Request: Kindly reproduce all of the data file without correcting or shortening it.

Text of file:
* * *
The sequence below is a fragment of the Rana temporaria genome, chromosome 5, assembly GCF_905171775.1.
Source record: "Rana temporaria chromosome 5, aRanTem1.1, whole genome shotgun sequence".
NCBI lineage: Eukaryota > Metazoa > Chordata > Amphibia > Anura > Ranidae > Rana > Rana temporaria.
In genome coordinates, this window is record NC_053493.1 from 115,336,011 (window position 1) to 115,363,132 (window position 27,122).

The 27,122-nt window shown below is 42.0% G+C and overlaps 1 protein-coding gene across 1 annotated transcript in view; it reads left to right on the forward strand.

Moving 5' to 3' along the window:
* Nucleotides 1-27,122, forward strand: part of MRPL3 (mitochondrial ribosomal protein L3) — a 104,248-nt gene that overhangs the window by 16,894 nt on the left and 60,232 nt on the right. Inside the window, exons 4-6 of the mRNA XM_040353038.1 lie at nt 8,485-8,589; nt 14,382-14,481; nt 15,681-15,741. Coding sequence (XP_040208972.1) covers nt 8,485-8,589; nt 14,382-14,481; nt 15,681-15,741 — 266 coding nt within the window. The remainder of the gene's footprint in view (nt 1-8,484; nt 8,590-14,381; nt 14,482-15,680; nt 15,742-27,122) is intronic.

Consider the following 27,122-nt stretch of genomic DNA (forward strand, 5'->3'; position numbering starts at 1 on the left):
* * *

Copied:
The sequence below is a fragment of the Rana temporaria genome, chromosome 5, assembly GCF_905171775.1.
Source record: "Rana temporaria chromosome 5, aRanTem1.1, whole genome shotgun sequence".
NCBI lineage: Eukaryota > Metazoa > Chordata > Amphibia > Anura > Ranidae > Rana > Rana temporaria.
In genome coordinates, this window is record NC_053493.1 from 115,336,011 (window position 1) to 115,363,132 (window position 27,122).

The 27,122-nt window shown below is 42.0% G+C and overlaps 1 protein-coding gene across 1 annotated transcript in view; it reads left to right on the forward strand.

Moving 5' to 3' along the window:
* Nucleotides 1-27,122, forward strand: part of MRPL3 (mitochondrial ribosomal protein L3) — a 104,248-nt gene that overhangs the window by 16,894 nt on the left and 60,232 nt on the right. Inside the window, exons 4-6 of the mRNA XM_040353038.1 lie at nt 8,485-8,589; nt 14,382-14,481; nt 15,681-15,741. Coding sequence (XP_040208972.1) covers nt 8,485-8,589; nt 14,382-14,481; nt 15,681-15,741 — 266 coding nt within the window. The remainder of the gene's footprint in view (nt 1-8,484; nt 8,590-14,381; nt 14,482-15,680; nt 15,742-27,122) is intronic.

Consider the following 27,122-nt stretch of genomic DNA (forward strand, 5'->3'; position numbering starts at 1 on the left):